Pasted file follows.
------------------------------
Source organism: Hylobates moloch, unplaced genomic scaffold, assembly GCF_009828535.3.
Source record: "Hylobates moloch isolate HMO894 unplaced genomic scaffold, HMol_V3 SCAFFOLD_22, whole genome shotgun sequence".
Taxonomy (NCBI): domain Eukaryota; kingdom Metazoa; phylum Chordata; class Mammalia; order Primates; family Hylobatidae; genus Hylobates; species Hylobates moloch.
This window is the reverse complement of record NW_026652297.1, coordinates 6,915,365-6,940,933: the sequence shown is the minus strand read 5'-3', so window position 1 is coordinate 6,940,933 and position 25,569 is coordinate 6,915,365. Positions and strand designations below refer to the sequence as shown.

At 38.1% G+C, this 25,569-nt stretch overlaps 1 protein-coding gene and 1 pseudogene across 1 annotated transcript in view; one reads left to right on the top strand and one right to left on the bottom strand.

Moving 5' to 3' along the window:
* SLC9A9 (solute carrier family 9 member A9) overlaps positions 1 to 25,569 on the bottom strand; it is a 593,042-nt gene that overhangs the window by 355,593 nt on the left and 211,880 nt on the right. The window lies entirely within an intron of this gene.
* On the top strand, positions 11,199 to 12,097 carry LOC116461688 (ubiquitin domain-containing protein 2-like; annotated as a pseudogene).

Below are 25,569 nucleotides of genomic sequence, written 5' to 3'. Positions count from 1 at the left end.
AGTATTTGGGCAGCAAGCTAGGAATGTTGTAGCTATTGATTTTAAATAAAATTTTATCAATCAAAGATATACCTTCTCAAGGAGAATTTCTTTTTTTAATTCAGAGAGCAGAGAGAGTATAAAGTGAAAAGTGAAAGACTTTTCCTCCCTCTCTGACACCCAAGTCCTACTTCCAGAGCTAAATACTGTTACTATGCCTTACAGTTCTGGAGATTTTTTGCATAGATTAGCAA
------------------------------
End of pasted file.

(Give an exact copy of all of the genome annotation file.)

Source organism: Hylobates moloch, unplaced genomic scaffold, assembly GCF_009828535.3.
Source record: "Hylobates moloch isolate HMO894 unplaced genomic scaffold, HMol_V3 SCAFFOLD_22, whole genome shotgun sequence".
Taxonomy (NCBI): domain Eukaryota; kingdom Metazoa; phylum Chordata; class Mammalia; order Primates; family Hylobatidae; genus Hylobates; species Hylobates moloch.
This window is the reverse complement of record NW_026652297.1, coordinates 6,915,365-6,940,933: the sequence shown is the minus strand read 5'-3', so window position 1 is coordinate 6,940,933 and position 25,569 is coordinate 6,915,365. Positions and strand designations below refer to the sequence as shown.

At 38.1% G+C, this 25,569-nt stretch overlaps 1 protein-coding gene and 1 pseudogene across 1 annotated transcript in view; one reads left to right on the top strand and one right to left on the bottom strand.

Moving 5' to 3' along the window:
* SLC9A9 (solute carrier family 9 member A9) overlaps positions 1 to 25,569 on the bottom strand; it is a 593,042-nt gene that overhangs the window by 355,593 nt on the left and 211,880 nt on the right. The window lies entirely within an intron of this gene.
* On the top strand, positions 11,199 to 12,097 carry LOC116461688 (ubiquitin domain-containing protein 2-like; annotated as a pseudogene).

Below are 25,569 nucleotides of genomic sequence, written 5' to 3'. Positions count from 1 at the left end.
AGTATTTGGGCAGCAAGCTAGGAATGTTGTAGCTATTGATTTTAAATAAAATTTTATCAATCAAAGATATACCTTCTCAAGGAGAATTTCTTTTTTTAATTCAGAGAGCAGAGAGAGTATAAAGTGAAAAGTGAAAGACTTTTCCTCCCTCTCTGACACCCAAGTCCTACTTCCAGAGCTAAATACTGTTACTATGCCTTACAGTTCTGGAGATTTTTTGCATAGATTAGCAA